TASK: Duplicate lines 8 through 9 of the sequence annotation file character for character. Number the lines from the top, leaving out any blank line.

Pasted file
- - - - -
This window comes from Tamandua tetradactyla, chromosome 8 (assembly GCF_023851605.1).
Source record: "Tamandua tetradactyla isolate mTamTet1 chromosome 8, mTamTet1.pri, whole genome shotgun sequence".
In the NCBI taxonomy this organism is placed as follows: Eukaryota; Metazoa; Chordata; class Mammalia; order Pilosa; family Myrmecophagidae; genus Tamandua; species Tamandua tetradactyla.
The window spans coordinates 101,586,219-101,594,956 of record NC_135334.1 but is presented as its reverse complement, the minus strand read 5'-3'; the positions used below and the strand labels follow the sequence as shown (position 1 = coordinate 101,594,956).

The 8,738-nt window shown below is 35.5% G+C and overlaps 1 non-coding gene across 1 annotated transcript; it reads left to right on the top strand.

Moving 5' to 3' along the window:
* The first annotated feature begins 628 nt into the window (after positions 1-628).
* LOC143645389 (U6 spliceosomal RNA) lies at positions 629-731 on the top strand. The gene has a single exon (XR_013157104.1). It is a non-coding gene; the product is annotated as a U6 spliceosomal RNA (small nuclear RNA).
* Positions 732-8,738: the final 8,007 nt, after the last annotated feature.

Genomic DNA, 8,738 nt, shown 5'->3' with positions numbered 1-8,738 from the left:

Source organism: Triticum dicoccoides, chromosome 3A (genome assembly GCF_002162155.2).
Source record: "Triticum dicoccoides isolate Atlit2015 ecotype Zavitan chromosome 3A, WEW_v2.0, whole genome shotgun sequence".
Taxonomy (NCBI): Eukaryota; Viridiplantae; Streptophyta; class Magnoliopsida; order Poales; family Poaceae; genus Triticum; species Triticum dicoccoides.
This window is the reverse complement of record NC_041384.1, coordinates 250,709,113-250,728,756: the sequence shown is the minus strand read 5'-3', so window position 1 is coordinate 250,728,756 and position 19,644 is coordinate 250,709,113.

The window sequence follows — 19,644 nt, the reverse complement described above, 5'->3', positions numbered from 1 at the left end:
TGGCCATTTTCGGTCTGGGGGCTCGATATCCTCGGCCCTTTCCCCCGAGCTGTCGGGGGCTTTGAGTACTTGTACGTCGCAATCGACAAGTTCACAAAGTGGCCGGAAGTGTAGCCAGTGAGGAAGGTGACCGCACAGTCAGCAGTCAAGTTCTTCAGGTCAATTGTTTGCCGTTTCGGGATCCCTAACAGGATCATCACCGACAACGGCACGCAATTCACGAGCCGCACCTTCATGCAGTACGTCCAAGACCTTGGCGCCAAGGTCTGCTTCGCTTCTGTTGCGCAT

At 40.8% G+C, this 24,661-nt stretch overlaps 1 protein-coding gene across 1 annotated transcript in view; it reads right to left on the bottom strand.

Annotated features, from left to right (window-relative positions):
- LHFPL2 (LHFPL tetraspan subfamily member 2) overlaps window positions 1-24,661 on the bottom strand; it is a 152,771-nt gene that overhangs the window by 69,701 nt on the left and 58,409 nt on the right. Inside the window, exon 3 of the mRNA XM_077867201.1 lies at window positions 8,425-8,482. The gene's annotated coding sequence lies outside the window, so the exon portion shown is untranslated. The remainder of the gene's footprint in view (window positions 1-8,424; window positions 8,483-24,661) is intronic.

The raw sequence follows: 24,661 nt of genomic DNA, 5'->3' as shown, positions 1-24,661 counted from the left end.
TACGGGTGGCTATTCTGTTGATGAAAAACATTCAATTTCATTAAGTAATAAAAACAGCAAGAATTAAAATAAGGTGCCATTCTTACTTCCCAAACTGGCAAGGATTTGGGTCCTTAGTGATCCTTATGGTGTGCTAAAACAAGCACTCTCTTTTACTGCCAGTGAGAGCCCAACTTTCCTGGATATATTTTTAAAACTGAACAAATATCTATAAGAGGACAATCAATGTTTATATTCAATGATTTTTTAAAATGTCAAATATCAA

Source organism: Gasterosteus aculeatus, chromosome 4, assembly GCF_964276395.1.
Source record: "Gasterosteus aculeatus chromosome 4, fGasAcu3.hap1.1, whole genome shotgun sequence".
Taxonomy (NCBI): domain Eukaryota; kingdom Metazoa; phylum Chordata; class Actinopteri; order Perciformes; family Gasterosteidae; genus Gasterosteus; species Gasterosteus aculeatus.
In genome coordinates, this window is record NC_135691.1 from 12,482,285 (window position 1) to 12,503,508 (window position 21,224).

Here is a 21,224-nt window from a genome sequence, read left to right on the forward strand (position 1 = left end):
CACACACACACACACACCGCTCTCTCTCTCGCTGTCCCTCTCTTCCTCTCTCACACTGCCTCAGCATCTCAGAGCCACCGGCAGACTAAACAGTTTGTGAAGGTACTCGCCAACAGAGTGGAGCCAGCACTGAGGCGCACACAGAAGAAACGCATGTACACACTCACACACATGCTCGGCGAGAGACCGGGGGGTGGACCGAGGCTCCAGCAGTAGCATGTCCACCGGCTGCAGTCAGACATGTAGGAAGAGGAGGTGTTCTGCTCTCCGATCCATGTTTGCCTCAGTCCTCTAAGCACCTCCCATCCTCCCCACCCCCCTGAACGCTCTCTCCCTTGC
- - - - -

* LOC143645389 (U6 spliceosomal RNA) lies at positions 629-731 on the top strand. The gene has a single exon (XR_013157104.1). It is a non-coding gene; the product is annotated as a U6 spliceosomal RNA (small nuclear RNA).
* Positions 732-8,738: the final 8,007 nt, after the last annotated feature.